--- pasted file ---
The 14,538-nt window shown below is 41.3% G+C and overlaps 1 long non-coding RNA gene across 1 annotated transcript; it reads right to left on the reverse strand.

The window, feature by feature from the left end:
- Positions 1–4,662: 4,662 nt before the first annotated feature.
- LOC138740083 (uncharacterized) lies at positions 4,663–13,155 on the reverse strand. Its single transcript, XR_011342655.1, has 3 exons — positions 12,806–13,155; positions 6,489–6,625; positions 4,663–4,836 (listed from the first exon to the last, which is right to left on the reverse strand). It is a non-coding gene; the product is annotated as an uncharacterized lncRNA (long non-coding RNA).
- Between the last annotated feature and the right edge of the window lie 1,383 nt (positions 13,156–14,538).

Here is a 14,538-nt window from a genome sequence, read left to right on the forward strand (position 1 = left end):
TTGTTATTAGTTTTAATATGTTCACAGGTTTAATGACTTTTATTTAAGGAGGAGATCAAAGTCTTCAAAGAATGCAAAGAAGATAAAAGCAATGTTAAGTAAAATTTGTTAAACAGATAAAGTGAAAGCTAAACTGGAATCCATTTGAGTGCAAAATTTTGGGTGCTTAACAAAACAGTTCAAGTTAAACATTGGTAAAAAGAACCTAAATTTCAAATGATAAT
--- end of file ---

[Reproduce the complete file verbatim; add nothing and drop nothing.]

The 14,538-nt window shown below is 41.3% G+C and overlaps 1 long non-coding RNA gene across 1 annotated transcript; it reads right to left on the reverse strand.

The window, feature by feature from the left end:
- Positions 1–4,662: 4,662 nt before the first annotated feature.
- LOC138740083 (uncharacterized) lies at positions 4,663–13,155 on the reverse strand. Its single transcript, XR_011342655.1, has 3 exons — positions 12,806–13,155; positions 6,489–6,625; positions 4,663–4,836 (listed from the first exon to the last, which is right to left on the reverse strand). It is a non-coding gene; the product is annotated as an uncharacterized lncRNA (long non-coding RNA).
- Between the last annotated feature and the right edge of the window lie 1,383 nt (positions 13,156–14,538).

Here is a 14,538-nt window from a genome sequence, read left to right on the forward strand (position 1 = left end):
TTGTTATTAGTTTTAATATGTTCACAGGTTTAATGACTTTTATTTAAGGAGGAGATCAAAGTCTTCAAAGAATGCAAAGAAGATAAAAGCAATGTTAAGTAAAATTTGTTAAACAGATAAAGTGAAAGCTAAACTGGAATCCATTTGAGTGCAAAATTTTGGGTGCTTAACAAAACAGTTCAAGTTAAACATTGGTAAAAAGAACCTAAATTTCAAATGATAAT